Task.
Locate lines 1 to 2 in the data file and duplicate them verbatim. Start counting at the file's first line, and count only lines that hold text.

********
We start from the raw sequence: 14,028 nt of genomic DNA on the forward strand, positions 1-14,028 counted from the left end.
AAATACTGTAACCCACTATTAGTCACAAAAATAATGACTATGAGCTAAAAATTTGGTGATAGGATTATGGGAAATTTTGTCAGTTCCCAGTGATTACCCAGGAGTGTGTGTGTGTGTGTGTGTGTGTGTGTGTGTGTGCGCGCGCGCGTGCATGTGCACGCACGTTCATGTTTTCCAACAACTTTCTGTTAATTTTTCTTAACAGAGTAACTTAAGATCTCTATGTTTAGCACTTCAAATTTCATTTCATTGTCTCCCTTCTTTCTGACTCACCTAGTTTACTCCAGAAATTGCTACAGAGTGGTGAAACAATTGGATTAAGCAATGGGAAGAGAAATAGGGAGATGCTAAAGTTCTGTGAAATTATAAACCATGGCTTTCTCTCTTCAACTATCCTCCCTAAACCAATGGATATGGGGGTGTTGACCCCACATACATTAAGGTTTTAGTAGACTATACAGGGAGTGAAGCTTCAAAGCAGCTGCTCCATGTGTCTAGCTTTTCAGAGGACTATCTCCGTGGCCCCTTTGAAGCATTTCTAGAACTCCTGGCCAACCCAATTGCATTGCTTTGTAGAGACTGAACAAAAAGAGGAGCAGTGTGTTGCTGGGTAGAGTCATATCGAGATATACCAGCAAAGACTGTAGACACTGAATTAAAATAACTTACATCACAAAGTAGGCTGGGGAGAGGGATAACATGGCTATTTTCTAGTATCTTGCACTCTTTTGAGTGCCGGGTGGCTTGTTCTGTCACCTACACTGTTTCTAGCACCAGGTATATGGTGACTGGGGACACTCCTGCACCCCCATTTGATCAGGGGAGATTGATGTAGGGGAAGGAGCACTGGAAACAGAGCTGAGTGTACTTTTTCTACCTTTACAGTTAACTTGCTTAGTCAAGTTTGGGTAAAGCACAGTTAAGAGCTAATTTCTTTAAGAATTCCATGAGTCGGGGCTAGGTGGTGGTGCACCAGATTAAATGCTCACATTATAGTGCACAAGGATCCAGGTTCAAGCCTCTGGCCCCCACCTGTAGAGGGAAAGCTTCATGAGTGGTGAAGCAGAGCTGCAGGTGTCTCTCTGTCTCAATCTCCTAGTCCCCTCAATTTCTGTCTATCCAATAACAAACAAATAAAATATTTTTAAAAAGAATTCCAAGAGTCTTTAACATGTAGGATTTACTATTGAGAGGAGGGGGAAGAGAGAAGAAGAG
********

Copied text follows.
We start from the raw sequence: 14,028 nt of genomic DNA on the forward strand, positions 1-14,028 counted from the left end.
AAATACTGTAACCCACTATTAGTCACAAAAATAATGACTATGAGCTAAAAATTTGGTGATAGGATTATGGGAAATTTTGTCAGTTCCCAGTGATTACCCAGGAGTGTGTGTGTGTGTGTGTGTGTGTGTGTGTGTGTGCGCGCGCGCGTGCATGTGCACGCACGTTCATGTTTTCCAACAACTTTCTGTTAATTTTTCTTAACAGAGTAACTTAAGATCTCTATGTTTAGCACTTCAAATTTCATTTCATTGTCTCCCTTCTTTCTGACTCACCTAGTTTACTCCAGAAATTGCTACAGAGTGGTGAAACAATTGGATTAAGCAATGGGAAGAGAAATAGGGAGATGCTAAAGTTCTGTGAAATTATAAACCATGGCTTTCTCTCTTCAACTATCCTCCCTAAACCAATGGATATGGGGGTGTTGACCCCACATACATTAAGGTTTTAGTAGACTATACAGGGAGTGAAGCTTCAAAGCAGCTGCTCCATGTGTCTAGCTTTTCAGAGGACTATCTCCGTGGCCCCTTTGAAGCATTTCTAGAACTCCTGGCCAACCCAATTGCATTGCTTTGTAGAGACTGAACAAAAAGAGGAGCAGTGTGTTGCTGGGTAGAGTCATATCGAGATATACCAGCAAAGACTGTAGACACTGAATTAAAATAACTTACATCACAAAGTAGGCTGGGGAGAGGGATAACATGGCTATTTTCTAGTATCTTGCACTCTTTTGAGTGCCGGGTGGCTTGTTCTGTCACCTACACTGTTTCTAGCACCAGGTATATGGTGACTGGGGACACTCCTGCACCCCCATTTGATCAGGGGAGATTGATGTAGGGGAAGGAGCACTGGAAACAGAGCTGAGTGTACTTTTTCTACCTTTACAGTTAACTTGCTTAGTCAAGTTTGGGTAAAGCACAGTTAAGAGCTAATTTCTTTAAGAATTCCATGAGTCGGGGCTAGGTGGTGGTGCACCAGATTAAATGCTCACATTATAGTGCACAAGGATCCAGGTTCAAGCCTCTGGCCCCCACCTGTAGAGGGAAAGCTTCATGAGTGGTGAAGCAGAGCTGCAGGTGTCTCTCTGTCTCAATCTCCTAGTCCCCTCAATTTCTGTCTATCCAATAACAAACAAATAAAATATTTTTAAAAAGAATTCCAAGAGTCTTTAACATGTAGGATTTACTATTGAGAGGAGGGGGAAGAGAGAAGAAGAG